Globalisation has been touted as an inevitable and unstoppable force destined to shape the future of economies forever, but three major developments that have engulfed the world, including the ongoing coronavirus pandemic, calls for countries to strive to be self-sufficient.
For the past two years, the United States under the leadership of President Donald Trump has been on a trade war path with China costing both economies billions of dollars.
Unfortunately, the trade war, does not only harm the main contenders, it also compromises the stability of the global economy and future growth.
Of particular concern is the reduction of import demand from China for commodities and intermediate inputs due to falling exports to the US.
Many emerging and frontier countries rely on thriving world trade to stimulate their economies, by exporting commodities and/or low-end manufacturing products and intermediate inputs to global supply chains.
Slowing world trade thus creates headwinds to many of these countries leaving their economies vulnerable when the global economy is not performing as it is now.
The coronavirus as well as the ongoing oil price wars further leaves global economies fragile with those that depend on China or on oil under severe strain.
The coronavirus pandemic could come as a major blow to Africa’s fragile economy with a United Nations Commission for Africa (UNECA) report projecting GDP growth rates could drop from 3,2 percent to 1,8 percent.
China is the world’s second-largest economy and leading trading nation, so economic fallout from COVID-19 threatens global growth.
The pandemic forced factory closures across China starting in January, with ripple effects throughout the global economy. Businesses are already dealing with lost revenue and disrupted supply chains due to China’s factory shut-downs.
China’s exports contracted by 17 percent in dollar terms in January and February, with the declines caused by “fewer working days, production suspension and strict traffic restrictions imposed after Covid-19 outbreak,” according to Swiss multinational investment bank UBS’s economists.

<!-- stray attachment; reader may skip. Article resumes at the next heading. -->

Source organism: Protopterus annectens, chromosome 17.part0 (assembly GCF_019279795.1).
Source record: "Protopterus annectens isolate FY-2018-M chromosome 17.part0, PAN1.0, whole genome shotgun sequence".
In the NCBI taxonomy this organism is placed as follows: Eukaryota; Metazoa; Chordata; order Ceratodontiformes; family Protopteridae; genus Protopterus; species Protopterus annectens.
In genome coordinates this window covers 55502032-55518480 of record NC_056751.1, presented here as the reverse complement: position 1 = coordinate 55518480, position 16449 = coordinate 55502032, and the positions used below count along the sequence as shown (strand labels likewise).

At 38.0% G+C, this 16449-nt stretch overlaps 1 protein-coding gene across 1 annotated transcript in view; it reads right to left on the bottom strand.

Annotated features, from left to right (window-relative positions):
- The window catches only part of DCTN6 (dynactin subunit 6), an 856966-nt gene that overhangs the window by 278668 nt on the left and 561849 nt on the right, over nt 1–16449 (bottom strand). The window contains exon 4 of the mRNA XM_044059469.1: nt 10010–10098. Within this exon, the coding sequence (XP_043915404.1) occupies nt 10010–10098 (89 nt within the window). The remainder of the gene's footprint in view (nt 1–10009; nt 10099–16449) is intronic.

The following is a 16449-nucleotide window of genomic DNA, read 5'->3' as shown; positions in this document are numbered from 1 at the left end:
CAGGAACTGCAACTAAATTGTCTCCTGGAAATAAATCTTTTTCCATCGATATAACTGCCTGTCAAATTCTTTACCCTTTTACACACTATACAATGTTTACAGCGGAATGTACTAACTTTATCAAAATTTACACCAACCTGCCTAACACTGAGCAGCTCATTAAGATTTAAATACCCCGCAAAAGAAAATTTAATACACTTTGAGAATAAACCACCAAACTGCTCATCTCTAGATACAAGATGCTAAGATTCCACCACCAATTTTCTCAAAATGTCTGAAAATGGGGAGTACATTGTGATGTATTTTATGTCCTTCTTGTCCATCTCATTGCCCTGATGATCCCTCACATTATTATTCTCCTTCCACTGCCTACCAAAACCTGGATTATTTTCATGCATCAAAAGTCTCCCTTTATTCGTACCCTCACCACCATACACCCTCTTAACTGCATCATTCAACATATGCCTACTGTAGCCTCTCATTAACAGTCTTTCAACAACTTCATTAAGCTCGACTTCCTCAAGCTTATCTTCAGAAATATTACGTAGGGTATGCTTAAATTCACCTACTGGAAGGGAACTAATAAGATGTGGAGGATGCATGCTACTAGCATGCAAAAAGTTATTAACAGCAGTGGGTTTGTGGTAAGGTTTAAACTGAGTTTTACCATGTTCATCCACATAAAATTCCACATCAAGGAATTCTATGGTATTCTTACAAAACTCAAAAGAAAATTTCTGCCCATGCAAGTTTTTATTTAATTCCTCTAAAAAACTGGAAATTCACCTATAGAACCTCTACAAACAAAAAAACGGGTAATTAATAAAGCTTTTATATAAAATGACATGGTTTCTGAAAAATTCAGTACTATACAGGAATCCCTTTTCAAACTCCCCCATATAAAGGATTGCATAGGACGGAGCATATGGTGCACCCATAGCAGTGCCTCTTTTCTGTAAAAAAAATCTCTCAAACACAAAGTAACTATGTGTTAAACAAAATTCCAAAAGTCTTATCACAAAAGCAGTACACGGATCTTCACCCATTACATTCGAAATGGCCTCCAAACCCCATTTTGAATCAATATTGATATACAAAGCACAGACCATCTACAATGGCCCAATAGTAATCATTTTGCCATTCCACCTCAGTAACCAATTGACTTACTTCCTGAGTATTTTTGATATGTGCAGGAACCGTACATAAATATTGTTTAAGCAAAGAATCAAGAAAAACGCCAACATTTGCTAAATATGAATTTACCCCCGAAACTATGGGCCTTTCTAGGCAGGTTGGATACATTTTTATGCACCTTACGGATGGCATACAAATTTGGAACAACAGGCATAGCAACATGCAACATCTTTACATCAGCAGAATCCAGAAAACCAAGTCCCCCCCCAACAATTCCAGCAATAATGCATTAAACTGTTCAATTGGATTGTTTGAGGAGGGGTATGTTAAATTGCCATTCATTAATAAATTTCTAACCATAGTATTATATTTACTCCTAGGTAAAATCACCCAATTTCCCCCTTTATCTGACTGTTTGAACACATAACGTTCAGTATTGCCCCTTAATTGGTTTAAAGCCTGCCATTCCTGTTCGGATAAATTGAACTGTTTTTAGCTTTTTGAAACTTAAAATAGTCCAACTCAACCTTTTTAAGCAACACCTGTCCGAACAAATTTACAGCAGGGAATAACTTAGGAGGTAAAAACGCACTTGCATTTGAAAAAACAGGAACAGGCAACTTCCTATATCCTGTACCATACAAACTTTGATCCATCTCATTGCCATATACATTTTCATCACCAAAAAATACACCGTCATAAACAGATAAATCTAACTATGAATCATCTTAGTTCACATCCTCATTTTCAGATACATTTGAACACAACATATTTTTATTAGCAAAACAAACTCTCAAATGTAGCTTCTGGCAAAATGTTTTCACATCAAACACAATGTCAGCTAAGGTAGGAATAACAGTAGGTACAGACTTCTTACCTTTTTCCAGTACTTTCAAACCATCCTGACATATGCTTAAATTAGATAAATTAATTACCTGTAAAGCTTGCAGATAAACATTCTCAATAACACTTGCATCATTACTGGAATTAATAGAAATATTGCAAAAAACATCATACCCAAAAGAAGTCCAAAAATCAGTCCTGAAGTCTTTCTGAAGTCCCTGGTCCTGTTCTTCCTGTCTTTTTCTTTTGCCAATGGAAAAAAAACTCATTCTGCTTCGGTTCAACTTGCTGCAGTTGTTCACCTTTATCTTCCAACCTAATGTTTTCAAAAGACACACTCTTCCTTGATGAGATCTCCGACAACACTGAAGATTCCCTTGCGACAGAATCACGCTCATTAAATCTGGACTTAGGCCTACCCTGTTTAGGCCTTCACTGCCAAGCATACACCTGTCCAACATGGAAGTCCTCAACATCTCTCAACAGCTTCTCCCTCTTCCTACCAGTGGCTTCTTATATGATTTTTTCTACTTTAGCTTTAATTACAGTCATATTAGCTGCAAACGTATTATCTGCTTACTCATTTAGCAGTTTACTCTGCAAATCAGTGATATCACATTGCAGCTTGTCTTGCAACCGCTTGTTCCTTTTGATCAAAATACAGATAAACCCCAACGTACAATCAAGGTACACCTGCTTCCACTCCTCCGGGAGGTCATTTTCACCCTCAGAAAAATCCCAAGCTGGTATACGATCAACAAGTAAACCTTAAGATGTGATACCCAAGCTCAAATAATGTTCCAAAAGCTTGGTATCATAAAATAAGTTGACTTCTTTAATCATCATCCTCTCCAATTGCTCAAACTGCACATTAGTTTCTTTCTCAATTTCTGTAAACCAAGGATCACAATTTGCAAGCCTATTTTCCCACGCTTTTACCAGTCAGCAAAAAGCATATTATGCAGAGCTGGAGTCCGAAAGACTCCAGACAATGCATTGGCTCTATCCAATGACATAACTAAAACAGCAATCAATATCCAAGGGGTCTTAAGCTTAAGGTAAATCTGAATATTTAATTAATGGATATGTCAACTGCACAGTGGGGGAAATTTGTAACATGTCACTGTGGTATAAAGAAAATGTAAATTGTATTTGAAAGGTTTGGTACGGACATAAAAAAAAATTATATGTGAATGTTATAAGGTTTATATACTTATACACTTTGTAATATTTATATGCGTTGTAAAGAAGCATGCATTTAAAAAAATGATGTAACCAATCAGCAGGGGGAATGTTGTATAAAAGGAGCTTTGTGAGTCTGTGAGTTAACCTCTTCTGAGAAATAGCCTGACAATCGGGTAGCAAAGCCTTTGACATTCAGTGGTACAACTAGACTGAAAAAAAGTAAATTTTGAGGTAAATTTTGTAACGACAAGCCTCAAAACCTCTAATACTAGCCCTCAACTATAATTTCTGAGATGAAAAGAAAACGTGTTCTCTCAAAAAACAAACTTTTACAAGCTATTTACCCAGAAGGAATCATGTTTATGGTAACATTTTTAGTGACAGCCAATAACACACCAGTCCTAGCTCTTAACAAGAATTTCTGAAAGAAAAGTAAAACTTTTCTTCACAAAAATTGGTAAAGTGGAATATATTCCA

This contraction leaves countries that depend on China, directly or indirectly, in dire straits. The same has happened to countries that depend on global markets for survival.
Drop in demand for oil, a result of COVID-19 induced subdued activity as well as the oil price wars, which have resulted in oil prices plummet to an 18-year low, is a serious threat to the economies of oil exporting African countries.
Only countries that are closer to self-sufficiency are in a better position to withstand the hit while the rest such as Zimbabwe will face the full wrath of the impact.
Closed borders, although not across the globe yet, should provide Zimbabwe with an opportunity to review its use of resources.
Poor practices, which depress productivity, should not be tolerated and it is incumbent on each nation, Zimbabwe included, to use this opportunity to find the right balance between importing and local production.
Economist Dr Gift Mugano said the impact of COVID-19, for example, could be worse than the drought that left Zimbabwe food insecure from last year till now. Zimbabwe currently relies heavily on imported products spending billions of dollars to bring in food, and any disruption on trade could be devastating.
Dr Mugano said the country is failing to build its own currency reserves because of its huge appetite for imports even for products that it should be producing locally such as wheat, soya bean, maize, tissues.
“If the country is to be able to deal with exogenous shocks, it must have reserves in stock as a fall back, but Zimbabwe does not have any at the moment which leaves it vulnerable to external shocks such as COVID-19,” said Dr Mugano.
He said there must have a current account surplus and this can only be done if it boosts its local production.
He said a survey commission by the Zimbabwe Agricultural Society revealed that the country, despite having water bodies that can irrigate 2 million hectares was only doing 200 hectares.
“This country is spending US$2,2 billion on importing agricultural and manufactured products which naturally should be produced locally,” said Dr Mugano.
He said there is need to prioritise local production to cushion the country from global shocks.
Zimbabwe and Africa in general has lagged behind in developing intricate inter-state trade systems as evidenced by the quality of infrastructure such as roads, rail, shipping fleets and ports, according to Walter Mandeya, an analyst with Trigrams Investment.
“Dependence on western and eastern trade markets is going to hit us hard as those economies focus on minimising international trade for the duration of the coronavirus pandemic and possibly beyond if Brexit and Trumps’s “Americanism, not globalism” call is anything to go by.
“We believe that there is no better time than now for African leaders to start collaborating more intensely, starting on the response to the coronavirus pandemic, on trade and skills sharing and on cross border investments,” he said.
“It’s also important that as individual countries, we strive to be self-sufficient. Zimbabwe is endowed with almost everything and just need to formulate policies that encourage local production.
“While the African Continental Free Trade Area Agreement (AFTCA) calls on African countries to priorities trading among themselves it is in a way speaking to the need for countries to be self-sufficient if they are to survive developments such as trade wars and the current lock-down caused by coronavirus.”